On appeal from New Jersey Department of Labor and Industry, Division of Workmen's Compensation.
This matter comes before me on motion of the respondent to dismiss the appeal filed by the petitioner on two grounds. First, the notice of appeal was not filed within the time prescribed by the Workmen's Compensation Act. Second, petitioner failed within 15 days of the filing of notice of appeal to file a certified copy of the transcript of the record and testimony in the cause.
Regarding the first ground, it appears that the petition was filed March 11, 1950, and the matter was thereafter duly heard and the determination of facts and rule for judgment of dismissal was dated May 22, 1951. Thereafter the petitioner applied for a new trial on the ground of newly discovered evidence. This application was denied and an order of dismissal to reopen the case was signed by the deputy director on July 3, 1951, and filed in the office of the Commissioner on July 13, 1951. The notice of appeal in this cause was filed July 25, 1951. Clearly, then, according to the record, the notice of appeal was filed within the time prescribed by the Workmen's Compensation Act, namely R.S. 34:15-66, which provides that notice of appeal shall be filed within 30 days after the judgment has been rendered, etc. Respondent argues however that the deputy director determined the application for a new trial on the ground of newly
discovered evidence, orally on June 7, 1951, and that the time for appeal commenced to run as of that date. There is no merit to that contention. The time for filing an appeal begins from the date of the entry of the judgment in the office of the Commissioner of the Workmen's Compensation Bureau at Trenton. That date according to the record was July 13, 1951. See Brown v. Allied Plumbing & Heating Co. , 130 N.J.L. 487 (E. & A. 1943), in which it was held:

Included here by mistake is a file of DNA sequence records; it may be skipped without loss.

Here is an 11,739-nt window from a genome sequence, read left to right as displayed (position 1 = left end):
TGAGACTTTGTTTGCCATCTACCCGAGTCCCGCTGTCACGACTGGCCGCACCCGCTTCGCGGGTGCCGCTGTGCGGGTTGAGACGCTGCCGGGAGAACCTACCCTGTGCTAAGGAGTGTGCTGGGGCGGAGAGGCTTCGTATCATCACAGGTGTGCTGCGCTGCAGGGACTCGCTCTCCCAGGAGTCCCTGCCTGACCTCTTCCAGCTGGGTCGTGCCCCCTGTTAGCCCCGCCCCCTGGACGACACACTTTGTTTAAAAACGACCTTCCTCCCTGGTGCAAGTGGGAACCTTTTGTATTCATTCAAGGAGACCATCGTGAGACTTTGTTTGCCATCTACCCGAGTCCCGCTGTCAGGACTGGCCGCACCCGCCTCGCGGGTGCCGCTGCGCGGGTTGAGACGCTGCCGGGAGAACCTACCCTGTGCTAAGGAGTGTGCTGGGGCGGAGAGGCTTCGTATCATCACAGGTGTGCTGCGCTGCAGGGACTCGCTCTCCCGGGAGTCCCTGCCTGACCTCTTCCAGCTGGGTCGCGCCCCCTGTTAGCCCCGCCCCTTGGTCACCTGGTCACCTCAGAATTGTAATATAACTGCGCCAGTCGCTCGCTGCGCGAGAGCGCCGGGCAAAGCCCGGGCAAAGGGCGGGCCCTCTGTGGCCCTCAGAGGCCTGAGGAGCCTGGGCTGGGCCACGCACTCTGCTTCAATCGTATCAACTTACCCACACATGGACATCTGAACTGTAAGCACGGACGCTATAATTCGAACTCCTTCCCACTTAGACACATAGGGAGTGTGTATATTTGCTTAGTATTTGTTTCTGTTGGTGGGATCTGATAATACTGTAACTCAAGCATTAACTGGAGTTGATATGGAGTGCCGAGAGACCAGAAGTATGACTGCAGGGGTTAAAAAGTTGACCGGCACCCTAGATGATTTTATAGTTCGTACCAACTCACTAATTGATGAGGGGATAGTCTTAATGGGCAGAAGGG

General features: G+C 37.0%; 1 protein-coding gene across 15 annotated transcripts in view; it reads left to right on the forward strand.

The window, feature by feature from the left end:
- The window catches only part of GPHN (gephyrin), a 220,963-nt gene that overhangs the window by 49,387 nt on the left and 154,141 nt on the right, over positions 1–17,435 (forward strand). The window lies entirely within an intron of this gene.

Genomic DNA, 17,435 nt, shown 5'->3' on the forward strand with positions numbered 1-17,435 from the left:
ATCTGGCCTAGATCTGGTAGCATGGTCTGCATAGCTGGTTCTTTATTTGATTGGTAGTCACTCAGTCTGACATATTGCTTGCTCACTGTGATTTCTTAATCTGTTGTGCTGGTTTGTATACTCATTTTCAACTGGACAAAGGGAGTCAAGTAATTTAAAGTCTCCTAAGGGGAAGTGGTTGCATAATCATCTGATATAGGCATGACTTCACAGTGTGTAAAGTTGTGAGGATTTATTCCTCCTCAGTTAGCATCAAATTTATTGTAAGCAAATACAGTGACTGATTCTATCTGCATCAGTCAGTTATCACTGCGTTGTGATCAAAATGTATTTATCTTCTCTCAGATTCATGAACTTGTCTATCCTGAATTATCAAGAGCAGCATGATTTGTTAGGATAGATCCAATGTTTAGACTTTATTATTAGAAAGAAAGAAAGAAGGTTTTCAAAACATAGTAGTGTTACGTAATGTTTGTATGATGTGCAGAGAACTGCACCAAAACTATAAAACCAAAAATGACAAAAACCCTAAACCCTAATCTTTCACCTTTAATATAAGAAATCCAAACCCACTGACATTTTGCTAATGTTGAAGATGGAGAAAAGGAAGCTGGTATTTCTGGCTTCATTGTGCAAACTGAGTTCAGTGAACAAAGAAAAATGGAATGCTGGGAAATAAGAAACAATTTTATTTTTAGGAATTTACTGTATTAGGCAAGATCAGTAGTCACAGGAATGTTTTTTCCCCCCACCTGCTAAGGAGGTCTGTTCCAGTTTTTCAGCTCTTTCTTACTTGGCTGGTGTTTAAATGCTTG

"As stated in the Fischman case [ Fischman v. Joseph Fish & Co. , 121 N.J.L. 3], it is the entry of judgment, that is, the filing of the determination of the Commissioner in 'the office of the secretary at Trenton, by the officer hearing such cause,' and not the time of the writing of the conclusions of the commissioner, deputy commissioner or referee, that fixes the time when the thirty days for appeals begins to run."
As to the second ground, it appears from the record that the transcript of the record and testimony was not filed within 15 days after filing notice of appeal by the petitioner-appellant. The respondent relies upon the case of Silverberg v. Federal Shipbuilding, &c., Co. , 137 N.J.L. 77 (Sup. Ct. 1948), in which the court held that the provisions of the cited statute with reference to the filing of the transcript of the record and testimony within 15 days after the filing of the notice of appeal, are clearly mandatory and the burden is accordingly placed upon the appellant to see that the statutory requisites are strictly complied with. But that is not the situation here. The petitioner, according to the record, met with considerable difficulty in securing the transcript of the record. It appears that on July 11, 1951, petitioner ordered the transcript of the record and the testimony and thereafter discovered that he could not secure that transcript within the time prescribed by the statute because three different stenographers had taken the testimony and it appeared virtually impossible to get all three stenographers to coordinate their efforts so that the transcript could be prepared, forwarded to the petitioner and filed within time. Accordingly, the petitioner applied to the Atlantic County Court and
secured an order extending the time for filing the record and the transcript of the testimony to October 15, 1951. There is nothing in the record that discloses that the court abused its discretion in extending the time for filing the transcript of the record. To the contrary, it appears that the court properly exercised its discretion. Although the court in Silverberg v. Federal Shipbuilding, &c., Co., supra , indicated that the statutory provision in question was mandatory, it nevertheless recognized the fact that the statutory provision may be relaxed in the event of any qualifying circumstances. Furthermore, in the case of Temple v. Storch Trucking Co. , 3 N.J. 42 (1949), the court held another portion of the statute, although phrased in mandatory language, as being directory. See also Vandenberg v. John DeKuyper & Son , 5 N.J. Super. 440 (App. Div. 1949). It clearly appears that sufficient qualifying circumstances exist in this case, which in the interest of justice requires that the statutory provision in question be relaxed.
The motion to dismiss the appeal ...